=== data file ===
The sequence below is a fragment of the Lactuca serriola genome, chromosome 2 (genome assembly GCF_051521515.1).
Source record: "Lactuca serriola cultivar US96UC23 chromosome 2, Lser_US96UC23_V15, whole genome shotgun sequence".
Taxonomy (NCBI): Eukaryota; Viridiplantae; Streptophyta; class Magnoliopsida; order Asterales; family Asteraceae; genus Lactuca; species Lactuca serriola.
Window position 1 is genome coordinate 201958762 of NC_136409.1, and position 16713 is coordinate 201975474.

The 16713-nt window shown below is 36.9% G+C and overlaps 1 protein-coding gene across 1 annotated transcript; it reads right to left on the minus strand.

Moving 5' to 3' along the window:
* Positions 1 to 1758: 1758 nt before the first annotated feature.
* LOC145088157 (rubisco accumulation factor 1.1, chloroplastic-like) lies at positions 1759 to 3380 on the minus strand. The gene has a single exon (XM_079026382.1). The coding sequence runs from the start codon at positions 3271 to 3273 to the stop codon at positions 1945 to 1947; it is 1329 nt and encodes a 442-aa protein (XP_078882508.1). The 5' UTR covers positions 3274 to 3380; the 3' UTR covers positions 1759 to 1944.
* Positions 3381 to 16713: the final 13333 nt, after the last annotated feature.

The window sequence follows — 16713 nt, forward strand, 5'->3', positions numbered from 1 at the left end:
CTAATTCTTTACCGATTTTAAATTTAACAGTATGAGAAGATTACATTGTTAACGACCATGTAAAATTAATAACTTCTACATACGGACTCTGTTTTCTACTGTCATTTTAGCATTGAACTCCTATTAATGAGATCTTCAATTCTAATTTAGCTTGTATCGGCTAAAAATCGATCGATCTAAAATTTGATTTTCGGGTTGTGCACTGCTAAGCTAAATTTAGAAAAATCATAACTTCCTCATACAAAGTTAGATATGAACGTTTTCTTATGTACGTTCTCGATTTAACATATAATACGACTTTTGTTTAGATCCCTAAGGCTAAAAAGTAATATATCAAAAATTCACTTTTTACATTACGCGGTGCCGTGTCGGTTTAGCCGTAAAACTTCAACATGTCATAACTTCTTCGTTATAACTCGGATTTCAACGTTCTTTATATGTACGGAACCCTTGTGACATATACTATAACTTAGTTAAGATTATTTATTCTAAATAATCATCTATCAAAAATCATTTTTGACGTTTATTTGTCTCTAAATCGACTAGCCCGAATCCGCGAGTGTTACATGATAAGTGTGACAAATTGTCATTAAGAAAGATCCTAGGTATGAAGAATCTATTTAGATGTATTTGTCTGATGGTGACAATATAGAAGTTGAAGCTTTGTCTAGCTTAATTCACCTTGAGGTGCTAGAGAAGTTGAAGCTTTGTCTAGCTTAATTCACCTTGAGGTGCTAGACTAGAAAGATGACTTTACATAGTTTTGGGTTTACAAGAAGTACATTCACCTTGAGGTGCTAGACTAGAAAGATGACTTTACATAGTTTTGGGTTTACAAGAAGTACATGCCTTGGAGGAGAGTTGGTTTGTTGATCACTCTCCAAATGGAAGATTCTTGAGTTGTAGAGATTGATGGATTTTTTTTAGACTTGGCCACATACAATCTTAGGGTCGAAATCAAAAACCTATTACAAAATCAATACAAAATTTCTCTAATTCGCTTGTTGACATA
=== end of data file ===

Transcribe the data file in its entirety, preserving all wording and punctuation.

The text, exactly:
The sequence below is a fragment of the Lactuca serriola genome, chromosome 2 (genome assembly GCF_051521515.1).
Source record: "Lactuca serriola cultivar US96UC23 chromosome 2, Lser_US96UC23_V15, whole genome shotgun sequence".
Taxonomy (NCBI): Eukaryota; Viridiplantae; Streptophyta; class Magnoliopsida; order Asterales; family Asteraceae; genus Lactuca; species Lactuca serriola.
Window position 1 is genome coordinate 201958762 of NC_136409.1, and position 16713 is coordinate 201975474.

The 16713-nt window shown below is 36.9% G+C and overlaps 1 protein-coding gene across 1 annotated transcript; it reads right to left on the minus strand.

Moving 5' to 3' along the window:
* Positions 1 to 1758: 1758 nt before the first annotated feature.
* LOC145088157 (rubisco accumulation factor 1.1, chloroplastic-like) lies at positions 1759 to 3380 on the minus strand. The gene has a single exon (XM_079026382.1). The coding sequence runs from the start codon at positions 3271 to 3273 to the stop codon at positions 1945 to 1947; it is 1329 nt and encodes a 442-aa protein (XP_078882508.1). The 5' UTR covers positions 3274 to 3380; the 3' UTR covers positions 1759 to 1944.
* Positions 3381 to 16713: the final 13333 nt, after the last annotated feature.

The window sequence follows — 16713 nt, forward strand, 5'->3', positions numbered from 1 at the left end:
CTAATTCTTTACCGATTTTAAATTTAACAGTATGAGAAGATTACATTGTTAACGACCATGTAAAATTAATAACTTCTACATACGGACTCTGTTTTCTACTGTCATTTTAGCATTGAACTCCTATTAATGAGATCTTCAATTCTAATTTAGCTTGTATCGGCTAAAAATCGATCGATCTAAAATTTGATTTTCGGGTTGTGCACTGCTAAGCTAAATTTAGAAAAATCATAACTTCCTCATACAAAGTTAGATATGAACGTTTTCTTATGTACGTTCTCGATTTAACATATAATACGACTTTTGTTTAGATCCCTAAGGCTAAAAAGTAATATATCAAAAATTCACTTTTTACATTACGCGGTGCCGTGTCGGTTTAGCCGTAAAACTTCAACATGTCATAACTTCTTCGTTATAACTCGGATTTCAACGTTCTTTATATGTACGGAACCCTTGTGACATATACTATAACTTAGTTAAGATTATTTATTCTAAATAATCATCTATCAAAAATCATTTTTGACGTTTATTTGTCTCTAAATCGACTAGCCCGAATCCGCGAGTGTTACATGATAAGTGTGACAAATTGTCATTAAGAAAGATCCTAGGTATGAAGAATCTATTTAGATGTATTTGTCTGATGGTGACAATATAGAAGTTGAAGCTTTGTCTAGCTTAATTCACCTTGAGGTGCTAGAGAAGTTGAAGCTTTGTCTAGCTTAATTCACCTTGAGGTGCTAGACTAGAAAGATGACTTTACATAGTTTTGGGTTTACAAGAAGTACATTCACCTTGAGGTGCTAGACTAGAAAGATGACTTTACATAGTTTTGGGTTTACAAGAAGTACATGCCTTGGAGGAGAGTTGGTTTGTTGATCACTCTCCAAATGGAAGATTCTTGAGTTGTAGAGATTGATGGATTTTTTTTAGACTTGGCCACATACAATCTTAGGGTCGAAATCAAAAACCTATTACAAAATCAATACAAAATTTCTCTAATTCGCTTGTTGACATA